Speaking on a webinar this morning hosted by the Fiber Broadband Association, Ernesto Falcon, senior legislative counsel at the Electronic Frontier Foundation (EFF) suggested US fiber stakeholders would do well to focus on the specific language of the Biden administration's broadband bill to make their case for a full-fiber future.
On its face the $65 billion broadband bill takes a tech-neutral approach. However, with subsidized networks required to deliver at least 100/20 Mbit/s, Falcon said it's the phrase "easily" scalable that matters most.
"The key part here is Congress is clearly understanding that yes, build 100 down, 20 up. But that's the minimum," he said. "What that infrastructure should do is meet that today and then be on its own capable of reaching further and further and further."
"There's little reason to think that Congress envisions – specifically when it says 'easily scales speeds over time' – that they want 100/20 to be the maximum threshold, or even anywhere close to what the maximum threshold of this infrastructure can do," he added.
Falcon is referring to one section of legal language in the $1.2 trillion Infrastructure Investment and Jobs Act (IIJA) that defines a grant-eligible "priority broadband project" as a project designed to "ensure that the network built by the project can easily scale speeds over time to meet the evolving connectivity needs of households and businesses; and support the deployment of 5G, successor wireless technologies, and other advanced services."
And while any network can technically be scalable, it's the addition of the word "easily" that suggests the law's vision for broadband "leans pretty heavily on fiber," said Falcon.
EFF's Ernesto Falcon (left) and FBA's Gary Bolton (right) discussed the need to direct US broadband grant funds toward fiber during a 'Fiber for Breakfast' webinar on Wednesday morning. Falcon also stressed the need for wholesale, open access networks "if we really are serious about fiber to all people."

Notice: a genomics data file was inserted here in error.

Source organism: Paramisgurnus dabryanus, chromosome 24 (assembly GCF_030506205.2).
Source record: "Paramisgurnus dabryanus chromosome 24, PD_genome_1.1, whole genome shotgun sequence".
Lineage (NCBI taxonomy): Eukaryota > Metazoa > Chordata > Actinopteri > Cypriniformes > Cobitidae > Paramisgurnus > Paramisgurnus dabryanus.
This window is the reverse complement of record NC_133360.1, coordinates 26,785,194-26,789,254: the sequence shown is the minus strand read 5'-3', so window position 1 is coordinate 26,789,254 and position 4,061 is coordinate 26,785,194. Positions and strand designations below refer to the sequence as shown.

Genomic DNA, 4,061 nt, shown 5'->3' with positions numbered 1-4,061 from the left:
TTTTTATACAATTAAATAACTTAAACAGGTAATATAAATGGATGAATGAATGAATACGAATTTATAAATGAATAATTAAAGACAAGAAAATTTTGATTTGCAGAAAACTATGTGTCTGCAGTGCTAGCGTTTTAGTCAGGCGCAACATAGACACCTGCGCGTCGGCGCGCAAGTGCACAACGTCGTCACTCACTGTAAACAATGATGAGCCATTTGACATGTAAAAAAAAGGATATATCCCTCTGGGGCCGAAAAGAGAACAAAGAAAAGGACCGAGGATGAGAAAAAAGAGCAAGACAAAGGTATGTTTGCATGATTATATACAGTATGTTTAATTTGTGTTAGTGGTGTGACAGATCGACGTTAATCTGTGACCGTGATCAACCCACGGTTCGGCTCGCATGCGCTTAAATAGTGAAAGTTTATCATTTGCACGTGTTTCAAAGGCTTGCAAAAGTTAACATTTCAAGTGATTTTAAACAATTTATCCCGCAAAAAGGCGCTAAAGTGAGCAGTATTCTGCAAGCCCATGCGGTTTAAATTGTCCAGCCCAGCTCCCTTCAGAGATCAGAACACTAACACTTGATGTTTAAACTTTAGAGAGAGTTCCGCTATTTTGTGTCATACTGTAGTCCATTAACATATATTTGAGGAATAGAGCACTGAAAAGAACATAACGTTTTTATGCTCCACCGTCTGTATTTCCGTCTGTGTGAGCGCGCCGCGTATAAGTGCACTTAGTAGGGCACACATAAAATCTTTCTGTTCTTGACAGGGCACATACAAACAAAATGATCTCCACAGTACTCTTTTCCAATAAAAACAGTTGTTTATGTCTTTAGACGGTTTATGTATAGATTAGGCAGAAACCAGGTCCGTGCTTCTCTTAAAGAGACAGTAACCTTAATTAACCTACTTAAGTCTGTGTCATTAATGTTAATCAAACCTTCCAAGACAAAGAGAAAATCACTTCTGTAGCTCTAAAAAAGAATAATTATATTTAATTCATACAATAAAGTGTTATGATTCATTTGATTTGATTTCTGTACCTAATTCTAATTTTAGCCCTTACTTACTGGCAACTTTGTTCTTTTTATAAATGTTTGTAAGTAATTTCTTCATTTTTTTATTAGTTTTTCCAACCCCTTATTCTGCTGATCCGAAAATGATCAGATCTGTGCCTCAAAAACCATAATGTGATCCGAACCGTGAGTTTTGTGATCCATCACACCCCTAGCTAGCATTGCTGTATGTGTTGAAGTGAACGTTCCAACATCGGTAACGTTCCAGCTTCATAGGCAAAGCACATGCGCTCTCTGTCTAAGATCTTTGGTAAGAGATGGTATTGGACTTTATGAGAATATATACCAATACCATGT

(Source: Fiber Broadband Association)
He is not alone in combing the broadband legislation to make the case for how best to spend federal funds. Over the coming weeks, industry stakeholders will have the opportunity to help shape rule-making around the NTIA's grant programs, with the agency calling for public comments by February 4, 2022. Both Falcon and FBA's CEO Gary Bolton confirmed they are preparing comments.
"An awful lot of politics are going to get involved in the implementation of these programs," said Falcon. "And then there's objective engineering realities about what the statute says and what can meet those metrics."
Getting the funds to go to the right technology is one thing. Stretching them out is another. To that end, Falcon pointed to an EFF study from October 2021 that found a wholesale, open access approach would reach more people at a lower-subsidy cost.
According to the study, conducted for EFF by broadband research firm Diffraction Analyses, a wholesale network model could cover "close to 80 percent of the U.S. with fiber to the premises before government subsidies would even be necessary, whereas the existing broadband carrier model is expected to only 50 percent profitably."
Not every fiber fan is necessarily enthusiastic about the open access model. Shirley Bloomfield, CEO of NTCA – The Rural Broadband Association, told Broadband World News last week that while her organization favors fiber for rural communities, open access networks are not as economically feasible in less-populated areas where it takes a great deal of federal support simply to build and sustain one network.
"The one thing we've got to be mindful of, particularly with federal funding, is to not overbuild," said Bloomfield. "When you, again, can't build a network without federal support, to put federal support to compete against federal support just becomes a losing proposition."
Still, she conceded, regardless of where anyone lands on this and other broadband arguments, connecting the rural US will take every tool available. "You're just gonna need a little bit of everything to make it work."
— Nicole Ferraro, site editor, Broadband World News; senior editor, global broadband coverage, Light Reading. Host of "The Divide" on the Light Reading Podcast.